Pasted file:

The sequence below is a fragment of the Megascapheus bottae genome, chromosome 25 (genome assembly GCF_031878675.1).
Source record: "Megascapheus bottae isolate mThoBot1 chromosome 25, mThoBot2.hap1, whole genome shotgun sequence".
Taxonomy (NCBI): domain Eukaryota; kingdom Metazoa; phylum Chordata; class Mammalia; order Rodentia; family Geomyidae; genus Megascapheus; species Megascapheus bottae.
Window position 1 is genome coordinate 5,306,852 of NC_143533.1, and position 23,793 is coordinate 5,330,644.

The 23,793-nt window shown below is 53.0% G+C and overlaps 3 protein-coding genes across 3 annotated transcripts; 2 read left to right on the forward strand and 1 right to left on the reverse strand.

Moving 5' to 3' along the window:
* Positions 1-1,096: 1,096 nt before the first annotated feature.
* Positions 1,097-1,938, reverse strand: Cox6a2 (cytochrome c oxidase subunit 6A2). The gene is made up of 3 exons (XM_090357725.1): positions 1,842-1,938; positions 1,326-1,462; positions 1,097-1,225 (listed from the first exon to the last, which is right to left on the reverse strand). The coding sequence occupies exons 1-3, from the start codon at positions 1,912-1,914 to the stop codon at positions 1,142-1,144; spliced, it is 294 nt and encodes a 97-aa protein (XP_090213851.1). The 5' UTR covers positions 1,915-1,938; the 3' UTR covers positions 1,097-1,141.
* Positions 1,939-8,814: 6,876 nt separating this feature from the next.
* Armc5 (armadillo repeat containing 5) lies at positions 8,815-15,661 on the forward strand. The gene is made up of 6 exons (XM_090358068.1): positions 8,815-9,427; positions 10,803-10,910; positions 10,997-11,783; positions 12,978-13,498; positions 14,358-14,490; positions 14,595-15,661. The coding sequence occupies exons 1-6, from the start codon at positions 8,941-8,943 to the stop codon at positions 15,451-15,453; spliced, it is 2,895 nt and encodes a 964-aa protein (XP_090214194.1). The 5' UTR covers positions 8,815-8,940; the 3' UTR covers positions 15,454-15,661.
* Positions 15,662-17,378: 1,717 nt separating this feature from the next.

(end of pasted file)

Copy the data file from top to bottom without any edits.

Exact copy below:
The sequence below is a fragment of the Megascapheus bottae genome, chromosome 25 (genome assembly GCF_031878675.1).
Source record: "Megascapheus bottae isolate mThoBot1 chromosome 25, mThoBot2.hap1, whole genome shotgun sequence".
Taxonomy (NCBI): domain Eukaryota; kingdom Metazoa; phylum Chordata; class Mammalia; order Rodentia; family Geomyidae; genus Megascapheus; species Megascapheus bottae.
Window position 1 is genome coordinate 5,306,852 of NC_143533.1, and position 23,793 is coordinate 5,330,644.

The 23,793-nt window shown below is 53.0% G+C and overlaps 3 protein-coding genes across 3 annotated transcripts; 2 read left to right on the forward strand and 1 right to left on the reverse strand.

Moving 5' to 3' along the window:
* Positions 1-1,096: 1,096 nt before the first annotated feature.
* Positions 1,097-1,938, reverse strand: Cox6a2 (cytochrome c oxidase subunit 6A2). The gene is made up of 3 exons (XM_090357725.1): positions 1,842-1,938; positions 1,326-1,462; positions 1,097-1,225 (listed from the first exon to the last, which is right to left on the reverse strand). The coding sequence occupies exons 1-3, from the start codon at positions 1,912-1,914 to the stop codon at positions 1,142-1,144; spliced, it is 294 nt and encodes a 97-aa protein (XP_090213851.1). The 5' UTR covers positions 1,915-1,938; the 3' UTR covers positions 1,097-1,141.
* Positions 1,939-8,814: 6,876 nt separating this feature from the next.
* Armc5 (armadillo repeat containing 5) lies at positions 8,815-15,661 on the forward strand. The gene is made up of 6 exons (XM_090358068.1): positions 8,815-9,427; positions 10,803-10,910; positions 10,997-11,783; positions 12,978-13,498; positions 14,358-14,490; positions 14,595-15,661. The coding sequence occupies exons 1-6, from the start codon at positions 8,941-8,943 to the stop codon at positions 15,451-15,453; spliced, it is 2,895 nt and encodes a 964-aa protein (XP_090214194.1). The 5' UTR covers positions 8,815-8,940; the 3' UTR covers positions 15,454-15,661.
* Positions 15,662-17,378: 1,717 nt separating this feature from the next.